A new study finds that oil is still present across the Gulf of Mexico seven years after the Deepwater Horizon Oil spill of 2010.
Researchers at the University of South Florida recently published the results of a seven-year study on marine life in the Gulf of Mexico. The study spanned 12 research expeditions, and included data on 15,000 fish, representing 166 species from 343 locations. The goal of the research was to obtain a baseline understanding of marine life in the Gulf to better be able to evaluate the long term impacts of the Deepwater Horizon oil spill of 2010.
One key finding was that oil from the spill is still detectable across the gulf and that none of the areas included in the study were oil-free. Fish specimens caught for the study were tested for pollutants like oil and heavy metals, and while oil contamination in the Gulf has declined since the catastrophic spill in 2010, it is still present.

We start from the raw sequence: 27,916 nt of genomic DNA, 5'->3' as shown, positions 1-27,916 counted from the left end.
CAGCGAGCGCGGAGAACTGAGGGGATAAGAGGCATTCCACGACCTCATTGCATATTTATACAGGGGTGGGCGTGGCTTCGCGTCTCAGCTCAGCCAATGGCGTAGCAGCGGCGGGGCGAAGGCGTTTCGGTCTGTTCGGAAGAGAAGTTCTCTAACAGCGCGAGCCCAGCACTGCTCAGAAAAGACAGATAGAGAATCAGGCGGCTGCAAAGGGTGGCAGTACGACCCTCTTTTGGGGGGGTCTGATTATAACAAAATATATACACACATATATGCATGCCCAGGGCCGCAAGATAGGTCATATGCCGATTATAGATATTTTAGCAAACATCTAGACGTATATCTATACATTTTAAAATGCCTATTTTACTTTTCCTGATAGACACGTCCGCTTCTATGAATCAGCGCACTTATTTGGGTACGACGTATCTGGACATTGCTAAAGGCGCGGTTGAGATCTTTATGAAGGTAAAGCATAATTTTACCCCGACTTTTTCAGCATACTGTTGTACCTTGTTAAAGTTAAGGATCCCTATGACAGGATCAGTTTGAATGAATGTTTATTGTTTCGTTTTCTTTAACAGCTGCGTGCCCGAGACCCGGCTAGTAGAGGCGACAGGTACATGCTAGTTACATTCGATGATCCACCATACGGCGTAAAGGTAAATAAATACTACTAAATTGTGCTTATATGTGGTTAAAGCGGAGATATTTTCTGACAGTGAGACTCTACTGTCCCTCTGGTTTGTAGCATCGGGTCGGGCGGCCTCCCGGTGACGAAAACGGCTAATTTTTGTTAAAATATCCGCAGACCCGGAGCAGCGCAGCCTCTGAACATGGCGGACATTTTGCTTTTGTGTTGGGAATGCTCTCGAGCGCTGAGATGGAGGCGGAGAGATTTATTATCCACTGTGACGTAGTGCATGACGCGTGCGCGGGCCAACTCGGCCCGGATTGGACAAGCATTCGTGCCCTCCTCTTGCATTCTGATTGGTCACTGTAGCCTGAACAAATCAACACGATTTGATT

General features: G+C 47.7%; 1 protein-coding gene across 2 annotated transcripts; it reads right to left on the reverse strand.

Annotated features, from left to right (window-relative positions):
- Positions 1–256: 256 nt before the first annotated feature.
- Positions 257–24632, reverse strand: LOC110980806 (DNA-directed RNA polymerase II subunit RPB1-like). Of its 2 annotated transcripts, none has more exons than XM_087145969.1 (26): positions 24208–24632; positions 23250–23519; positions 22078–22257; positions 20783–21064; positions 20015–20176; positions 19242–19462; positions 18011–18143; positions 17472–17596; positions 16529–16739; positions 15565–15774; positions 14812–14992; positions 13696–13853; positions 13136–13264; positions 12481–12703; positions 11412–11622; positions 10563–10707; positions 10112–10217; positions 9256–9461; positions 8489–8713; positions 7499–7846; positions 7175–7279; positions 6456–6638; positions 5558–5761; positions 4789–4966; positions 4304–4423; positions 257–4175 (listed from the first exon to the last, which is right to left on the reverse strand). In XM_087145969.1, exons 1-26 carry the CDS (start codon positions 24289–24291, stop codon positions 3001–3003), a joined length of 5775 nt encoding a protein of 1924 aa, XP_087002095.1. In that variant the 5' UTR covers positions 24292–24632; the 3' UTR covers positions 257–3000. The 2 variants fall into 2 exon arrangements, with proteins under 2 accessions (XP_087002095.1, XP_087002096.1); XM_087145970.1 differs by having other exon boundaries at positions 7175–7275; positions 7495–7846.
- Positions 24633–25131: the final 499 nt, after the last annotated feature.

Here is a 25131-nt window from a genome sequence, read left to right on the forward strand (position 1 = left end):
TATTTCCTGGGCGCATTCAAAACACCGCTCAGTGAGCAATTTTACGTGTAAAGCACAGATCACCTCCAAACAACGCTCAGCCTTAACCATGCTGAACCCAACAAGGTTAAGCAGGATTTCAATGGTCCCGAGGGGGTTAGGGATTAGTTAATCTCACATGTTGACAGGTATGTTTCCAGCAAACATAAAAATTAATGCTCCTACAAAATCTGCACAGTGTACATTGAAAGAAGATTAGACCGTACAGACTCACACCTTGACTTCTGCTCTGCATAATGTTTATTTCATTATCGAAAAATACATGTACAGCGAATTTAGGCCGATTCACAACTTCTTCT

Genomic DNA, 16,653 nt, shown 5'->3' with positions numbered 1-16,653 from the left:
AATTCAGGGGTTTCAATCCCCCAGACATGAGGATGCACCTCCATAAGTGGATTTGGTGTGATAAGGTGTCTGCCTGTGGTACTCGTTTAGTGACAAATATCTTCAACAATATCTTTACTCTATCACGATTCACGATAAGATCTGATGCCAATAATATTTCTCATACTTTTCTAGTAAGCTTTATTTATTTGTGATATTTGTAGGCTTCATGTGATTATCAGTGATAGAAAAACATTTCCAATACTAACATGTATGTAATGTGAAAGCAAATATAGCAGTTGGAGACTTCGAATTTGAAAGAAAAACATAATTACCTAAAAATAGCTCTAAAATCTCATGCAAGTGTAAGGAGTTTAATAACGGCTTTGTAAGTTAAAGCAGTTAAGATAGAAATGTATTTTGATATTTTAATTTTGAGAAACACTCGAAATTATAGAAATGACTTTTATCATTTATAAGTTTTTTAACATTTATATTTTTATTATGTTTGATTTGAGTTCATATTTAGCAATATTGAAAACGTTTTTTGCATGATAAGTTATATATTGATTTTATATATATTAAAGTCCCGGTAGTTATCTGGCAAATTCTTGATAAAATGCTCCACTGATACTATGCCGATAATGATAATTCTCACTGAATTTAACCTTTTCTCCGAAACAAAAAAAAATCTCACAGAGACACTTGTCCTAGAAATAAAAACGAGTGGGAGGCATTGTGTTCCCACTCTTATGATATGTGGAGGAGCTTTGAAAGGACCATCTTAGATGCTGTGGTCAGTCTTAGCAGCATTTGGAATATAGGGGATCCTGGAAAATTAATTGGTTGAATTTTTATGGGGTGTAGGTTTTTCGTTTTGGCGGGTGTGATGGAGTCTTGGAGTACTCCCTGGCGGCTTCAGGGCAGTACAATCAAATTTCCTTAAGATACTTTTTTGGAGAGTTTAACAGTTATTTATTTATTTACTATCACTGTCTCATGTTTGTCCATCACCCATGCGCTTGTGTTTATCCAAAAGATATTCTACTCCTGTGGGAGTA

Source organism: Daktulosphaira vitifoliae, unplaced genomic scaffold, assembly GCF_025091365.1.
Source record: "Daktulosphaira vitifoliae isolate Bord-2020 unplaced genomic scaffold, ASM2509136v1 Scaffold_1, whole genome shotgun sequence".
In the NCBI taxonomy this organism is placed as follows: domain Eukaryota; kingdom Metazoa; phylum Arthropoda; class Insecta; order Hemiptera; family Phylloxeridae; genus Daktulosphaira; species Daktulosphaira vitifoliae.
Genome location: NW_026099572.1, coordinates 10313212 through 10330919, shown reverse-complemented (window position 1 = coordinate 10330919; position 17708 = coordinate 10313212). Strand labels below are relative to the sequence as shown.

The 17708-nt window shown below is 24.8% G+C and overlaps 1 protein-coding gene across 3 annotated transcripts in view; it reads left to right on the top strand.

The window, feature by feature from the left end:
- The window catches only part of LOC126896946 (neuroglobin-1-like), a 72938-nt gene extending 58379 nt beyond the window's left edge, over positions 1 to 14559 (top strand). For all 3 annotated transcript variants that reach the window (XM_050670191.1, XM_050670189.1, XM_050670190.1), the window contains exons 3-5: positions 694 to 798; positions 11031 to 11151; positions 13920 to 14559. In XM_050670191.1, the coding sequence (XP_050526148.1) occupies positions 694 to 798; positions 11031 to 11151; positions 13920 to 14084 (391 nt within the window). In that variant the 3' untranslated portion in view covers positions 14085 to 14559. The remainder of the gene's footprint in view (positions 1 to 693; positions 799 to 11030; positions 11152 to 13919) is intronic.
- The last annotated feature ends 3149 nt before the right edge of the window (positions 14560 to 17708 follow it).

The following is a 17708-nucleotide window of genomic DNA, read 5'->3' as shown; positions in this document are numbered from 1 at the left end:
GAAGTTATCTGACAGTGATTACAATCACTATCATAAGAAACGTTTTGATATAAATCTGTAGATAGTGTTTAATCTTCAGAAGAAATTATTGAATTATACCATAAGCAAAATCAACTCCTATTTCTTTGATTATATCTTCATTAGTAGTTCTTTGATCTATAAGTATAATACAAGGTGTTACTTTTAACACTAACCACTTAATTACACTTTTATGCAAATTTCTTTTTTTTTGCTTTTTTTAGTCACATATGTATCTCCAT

"Neither the fish nor oil spills know national boundaries," principal investigator Steve Murawski, Ph.D., professor at the University of South Florida College of Marine Science, told Phys.org. "Providing seamless data for the Gulf as a whole is imperative if we are to prepare adequately for future oil spills."
The seven years of research by Dr. Murawski and his colleagues only marks the beginning of improving our understanding of the Gulf of Mexico and the long tern consequences of the spill. They have created an invaluable foundation for future scientists to better evaluate the changing health of the Gulf ecosystem.
Learn more about the study at Phys Org and the American Fisheries Society.